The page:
in Cognitive Wisdom, Prism of Life

Most of the times our intellect acts like a knife. Its primary function is to cut right through reality so that we are in a better position to differentiate one thing from another. 

If a knife has to cut through anything effortlessly, it is important that the subject it encounters does not stick to it. An unclean and sticky knife is hardly of any help.

You must have definitely experienced this yourself — if you cut papaya or for that matter anything after cutting an onion, everything will taste like onion. Such a knife becomes more of a spoiler than of any help.

We often forget our intellect is just like a knife that needs to be put to rest when the task is completed. But what we are doing instead is playing with the tool even after completion of the job and making it all sticky. In fact, we have become so addictive wielding our intellectual knife we are intoxicated by its false sense of bravery and pleasure.

Once our intellect gets identified with something, it gets chained to the identifications and leaves us with a completely distorted experience of the world. And as a consequence, we often get circumscribed by the contours of this identity.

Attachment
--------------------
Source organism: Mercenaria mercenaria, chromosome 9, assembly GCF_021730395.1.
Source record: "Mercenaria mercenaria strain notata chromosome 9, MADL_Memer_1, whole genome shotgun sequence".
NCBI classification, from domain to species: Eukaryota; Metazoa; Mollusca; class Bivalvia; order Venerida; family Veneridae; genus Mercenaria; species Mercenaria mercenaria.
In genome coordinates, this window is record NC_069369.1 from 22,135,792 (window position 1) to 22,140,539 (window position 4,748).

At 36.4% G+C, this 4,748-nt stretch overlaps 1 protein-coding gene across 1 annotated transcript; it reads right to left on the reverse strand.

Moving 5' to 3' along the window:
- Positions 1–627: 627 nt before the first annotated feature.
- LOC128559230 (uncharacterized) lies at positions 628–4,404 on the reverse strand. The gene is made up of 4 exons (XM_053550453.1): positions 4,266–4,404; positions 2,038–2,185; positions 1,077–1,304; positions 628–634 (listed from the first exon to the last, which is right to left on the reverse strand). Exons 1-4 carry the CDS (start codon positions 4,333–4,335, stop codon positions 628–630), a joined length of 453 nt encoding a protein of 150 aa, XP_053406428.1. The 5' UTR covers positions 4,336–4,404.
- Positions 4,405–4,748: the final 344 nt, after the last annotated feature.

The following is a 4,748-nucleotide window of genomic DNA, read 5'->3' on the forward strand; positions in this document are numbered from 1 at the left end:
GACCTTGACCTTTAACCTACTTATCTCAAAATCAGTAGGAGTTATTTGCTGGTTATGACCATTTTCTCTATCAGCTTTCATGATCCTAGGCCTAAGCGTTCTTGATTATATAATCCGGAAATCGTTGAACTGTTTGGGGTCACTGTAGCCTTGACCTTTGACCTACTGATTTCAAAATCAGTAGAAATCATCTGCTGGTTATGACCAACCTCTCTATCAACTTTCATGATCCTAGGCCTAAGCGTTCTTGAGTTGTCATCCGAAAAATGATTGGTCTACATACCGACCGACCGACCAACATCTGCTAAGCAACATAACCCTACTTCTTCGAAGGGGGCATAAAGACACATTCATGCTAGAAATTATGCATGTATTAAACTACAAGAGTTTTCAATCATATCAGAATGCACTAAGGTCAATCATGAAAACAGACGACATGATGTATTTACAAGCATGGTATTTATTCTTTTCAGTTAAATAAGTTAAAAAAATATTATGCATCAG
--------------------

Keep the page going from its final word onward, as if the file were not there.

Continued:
Whatever you are identified with, all your thoughts and emotions emanates from that identity. Suppose you identify yourself as a woman — in that case — all your thoughts and emotions will start flowing from that identification. 

 If you identify yourself with a particular nationality or region, they will flow from those identifications. Whatever your thoughts and emotions, these identifications will end up creating a certain level of biases within you.

It is your identity that manages and determines your intellect. And this identity around which your intellect functions is the primary source of EGO.

If you start dis-identifying yourself from all those accumulated identities there is a very bright chance that your mind might just turn blank and empty. When you want to use it, you can; at other times, it will simply be empty, devoid of all unwarranted clutter. That is how ideally it should be. But right now, you are identified with so many tags and labels that any attempt to stop your mind seems to be a perpetual exercise in futility.

Irrespective of what you might have achieved in your life when death comes knocking, every identification just falls apart. If you can learn to drop these voluntarily, life might present you with its infinite possibilities. 

If you do not burden your intellect with any identifications — body, family, community, degrees, society, race, caste, creed, sex, nation, even species — you may end up gravitating towards your ultimate nature. If not, you can be rest assured death will definitely demolish it all.

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